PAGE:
Then he led them [out] as far as Bethany, raised his hands, and blessed them. As he blessed them he parted from them and was taken up to heaven. They did him homage and then returned to Jerusalem with great joy, and they were continually in the temple praising God.
This one will be short, after yesterday’s screed. This mystery speaks to me about the loyalty we’re expected to maintain to God even when He seems to have withdrawn into some other–maybe higher, but definitely distant–realm. This place, in between the Ascension and the descent of the Spirit, is where a lot of us live most of the time.
Promise-making requires a stern continuity of personal identity, in both the lover and the beloved: To keep my promise, I have to live within the life chosen by yesterday’s self, or the self of twenty years ago. Memory and longing try to keep us faithful to our distant beloved but in the end I think a lot of us fall back on a raw, evidence-free trust that the future won’t be like the present. It won’t always be like this; we’ll be reunited.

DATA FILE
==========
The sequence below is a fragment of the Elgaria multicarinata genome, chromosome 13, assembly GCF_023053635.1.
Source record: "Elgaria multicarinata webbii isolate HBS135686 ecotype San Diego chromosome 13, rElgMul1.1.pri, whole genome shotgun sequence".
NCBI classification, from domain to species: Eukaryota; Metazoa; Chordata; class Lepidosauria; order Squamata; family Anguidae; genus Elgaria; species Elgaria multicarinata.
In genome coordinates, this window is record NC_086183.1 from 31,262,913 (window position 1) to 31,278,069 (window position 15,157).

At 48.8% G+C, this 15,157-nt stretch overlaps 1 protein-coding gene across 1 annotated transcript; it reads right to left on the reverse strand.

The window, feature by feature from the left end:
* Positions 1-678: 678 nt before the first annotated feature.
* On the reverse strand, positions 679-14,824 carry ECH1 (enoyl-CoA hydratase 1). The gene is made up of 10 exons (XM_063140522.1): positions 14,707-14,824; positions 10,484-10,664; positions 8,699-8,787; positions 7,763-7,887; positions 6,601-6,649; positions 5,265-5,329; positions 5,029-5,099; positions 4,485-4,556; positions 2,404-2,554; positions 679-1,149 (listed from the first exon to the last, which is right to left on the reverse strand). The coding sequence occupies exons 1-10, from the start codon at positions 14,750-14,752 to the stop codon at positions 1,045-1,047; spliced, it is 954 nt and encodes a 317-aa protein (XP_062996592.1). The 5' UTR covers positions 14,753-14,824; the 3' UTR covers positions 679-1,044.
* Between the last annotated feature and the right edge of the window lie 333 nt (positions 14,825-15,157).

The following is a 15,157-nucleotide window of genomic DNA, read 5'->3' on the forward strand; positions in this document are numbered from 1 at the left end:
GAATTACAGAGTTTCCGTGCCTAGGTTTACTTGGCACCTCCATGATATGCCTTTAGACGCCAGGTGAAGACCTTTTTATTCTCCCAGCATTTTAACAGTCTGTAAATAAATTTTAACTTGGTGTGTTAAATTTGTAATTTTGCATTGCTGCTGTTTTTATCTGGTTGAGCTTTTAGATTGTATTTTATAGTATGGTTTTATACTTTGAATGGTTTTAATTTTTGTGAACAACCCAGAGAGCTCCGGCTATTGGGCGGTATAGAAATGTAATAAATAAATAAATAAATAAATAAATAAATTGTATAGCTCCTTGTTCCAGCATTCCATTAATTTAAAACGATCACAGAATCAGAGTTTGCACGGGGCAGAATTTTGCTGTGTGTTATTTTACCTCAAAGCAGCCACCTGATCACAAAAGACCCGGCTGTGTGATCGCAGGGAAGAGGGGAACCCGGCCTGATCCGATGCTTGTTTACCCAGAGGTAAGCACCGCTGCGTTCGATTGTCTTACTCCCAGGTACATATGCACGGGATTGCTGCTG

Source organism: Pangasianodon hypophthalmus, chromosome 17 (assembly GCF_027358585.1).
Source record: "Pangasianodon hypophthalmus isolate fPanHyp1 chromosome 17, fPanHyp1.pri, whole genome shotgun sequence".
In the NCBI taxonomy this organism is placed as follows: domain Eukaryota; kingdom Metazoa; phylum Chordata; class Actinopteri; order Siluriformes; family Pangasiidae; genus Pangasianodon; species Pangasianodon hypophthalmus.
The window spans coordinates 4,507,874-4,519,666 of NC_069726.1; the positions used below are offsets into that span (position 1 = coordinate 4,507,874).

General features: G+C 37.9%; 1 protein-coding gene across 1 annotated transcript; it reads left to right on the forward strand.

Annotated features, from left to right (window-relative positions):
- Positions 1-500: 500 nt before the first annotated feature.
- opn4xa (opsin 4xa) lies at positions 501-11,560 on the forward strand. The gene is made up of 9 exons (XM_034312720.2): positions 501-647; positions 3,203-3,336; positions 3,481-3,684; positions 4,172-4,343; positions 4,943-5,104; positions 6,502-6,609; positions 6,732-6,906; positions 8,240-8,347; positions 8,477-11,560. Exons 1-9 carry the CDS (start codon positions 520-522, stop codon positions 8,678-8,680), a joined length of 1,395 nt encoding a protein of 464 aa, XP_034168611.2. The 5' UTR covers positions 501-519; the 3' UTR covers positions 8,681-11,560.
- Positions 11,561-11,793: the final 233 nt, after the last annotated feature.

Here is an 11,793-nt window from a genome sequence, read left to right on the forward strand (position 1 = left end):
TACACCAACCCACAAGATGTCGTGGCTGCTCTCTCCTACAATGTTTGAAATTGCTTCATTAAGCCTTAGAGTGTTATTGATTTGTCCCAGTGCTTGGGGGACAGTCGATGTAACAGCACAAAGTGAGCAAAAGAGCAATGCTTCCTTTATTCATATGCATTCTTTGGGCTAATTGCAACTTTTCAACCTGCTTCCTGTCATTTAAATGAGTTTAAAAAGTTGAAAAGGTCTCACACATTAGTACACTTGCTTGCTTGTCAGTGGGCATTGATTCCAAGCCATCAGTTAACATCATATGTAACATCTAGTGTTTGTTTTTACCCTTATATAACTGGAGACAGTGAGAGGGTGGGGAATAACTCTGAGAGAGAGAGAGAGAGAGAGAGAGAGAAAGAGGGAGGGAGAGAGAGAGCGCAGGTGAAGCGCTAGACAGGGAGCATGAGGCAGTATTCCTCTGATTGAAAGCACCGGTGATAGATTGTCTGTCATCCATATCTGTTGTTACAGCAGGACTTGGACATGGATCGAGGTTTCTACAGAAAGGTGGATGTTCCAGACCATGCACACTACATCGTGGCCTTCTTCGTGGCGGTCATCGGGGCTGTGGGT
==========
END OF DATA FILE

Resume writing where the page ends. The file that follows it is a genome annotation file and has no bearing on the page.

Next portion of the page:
Here’s a song about that. I go back and forth on how creepy it seems to me. I’m always getting the shivers over perfectly gentle expressions of trust or piety–here’s one–and this song sometimes seems to hold as much threat as promise. “Wherever you go… there I’ll be.”